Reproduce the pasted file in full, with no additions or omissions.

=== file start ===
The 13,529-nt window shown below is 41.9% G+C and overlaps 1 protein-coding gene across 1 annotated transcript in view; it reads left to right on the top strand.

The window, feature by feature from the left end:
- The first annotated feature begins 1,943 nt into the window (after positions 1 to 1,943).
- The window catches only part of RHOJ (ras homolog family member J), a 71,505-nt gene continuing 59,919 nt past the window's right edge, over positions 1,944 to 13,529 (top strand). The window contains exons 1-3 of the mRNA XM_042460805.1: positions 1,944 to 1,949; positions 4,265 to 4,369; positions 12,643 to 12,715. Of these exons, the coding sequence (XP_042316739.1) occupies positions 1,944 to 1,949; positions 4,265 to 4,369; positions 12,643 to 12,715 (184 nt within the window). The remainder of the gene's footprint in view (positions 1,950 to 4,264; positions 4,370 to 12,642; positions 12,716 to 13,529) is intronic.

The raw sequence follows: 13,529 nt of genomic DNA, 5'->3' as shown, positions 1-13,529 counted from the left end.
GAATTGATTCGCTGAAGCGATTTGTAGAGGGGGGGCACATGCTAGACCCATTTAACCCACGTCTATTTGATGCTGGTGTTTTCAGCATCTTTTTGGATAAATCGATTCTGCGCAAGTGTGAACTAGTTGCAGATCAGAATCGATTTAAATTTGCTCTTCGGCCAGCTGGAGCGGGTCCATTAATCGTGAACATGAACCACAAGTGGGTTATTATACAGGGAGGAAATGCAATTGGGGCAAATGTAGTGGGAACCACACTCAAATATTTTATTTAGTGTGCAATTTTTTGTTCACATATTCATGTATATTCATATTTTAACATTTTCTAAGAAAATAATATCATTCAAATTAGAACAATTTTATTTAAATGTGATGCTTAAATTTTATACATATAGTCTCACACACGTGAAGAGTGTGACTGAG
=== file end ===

The 13,529-nt window shown below is 41.9% G+C and overlaps 1 protein-coding gene across 1 annotated transcript in view; it reads left to right on the top strand.

The window, feature by feature from the left end:
- The first annotated feature begins 1,943 nt into the window (after positions 1 to 1,943).
- The window catches only part of RHOJ (ras homolog family member J), a 71,505-nt gene continuing 59,919 nt past the window's right edge, over positions 1,944 to 13,529 (top strand). The window contains exons 1-3 of the mRNA XM_042460805.1: positions 1,944 to 1,949; positions 4,265 to 4,369; positions 12,643 to 12,715. Of these exons, the coding sequence (XP_042316739.1) occupies positions 1,944 to 1,949; positions 4,265 to 4,369; positions 12,643 to 12,715 (184 nt within the window). The remainder of the gene's footprint in view (positions 1,950 to 4,264; positions 4,370 to 12,642; positions 12,716 to 13,529) is intronic.

The raw sequence follows: 13,529 nt of genomic DNA, 5'->3' as shown, positions 1-13,529 counted from the left end.
GAATTGATTCGCTGAAGCGATTTGTAGAGGGGGGGCACATGCTAGACCCATTTAACCCACGTCTATTTGATGCTGGTGTTTTCAGCATCTTTTTGGATAAATCGATTCTGCGCAAGTGTGAACTAGTTGCAGATCAGAATCGATTTAAATTTGCTCTTCGGCCAGCTGGAGCGGGTCCATTAATCGTGAACATGAACCACAAGTGGGTTATTATACAGGGAGGAAATGCAATTGGGGCAAATGTAGTGGGAACCACACTCAAATATTTTATTTAGTGTGCAATTTTTTGTTCACATATTCATGTATATTCATATTTTAACATTTTCTAAGAAAATAATATCATTCAAATTAGAACAATTTTATTTAAATGTGATGCTTAAATTTTATACATATAGTCTCACACACGTGAAGAGTGTGACTGAG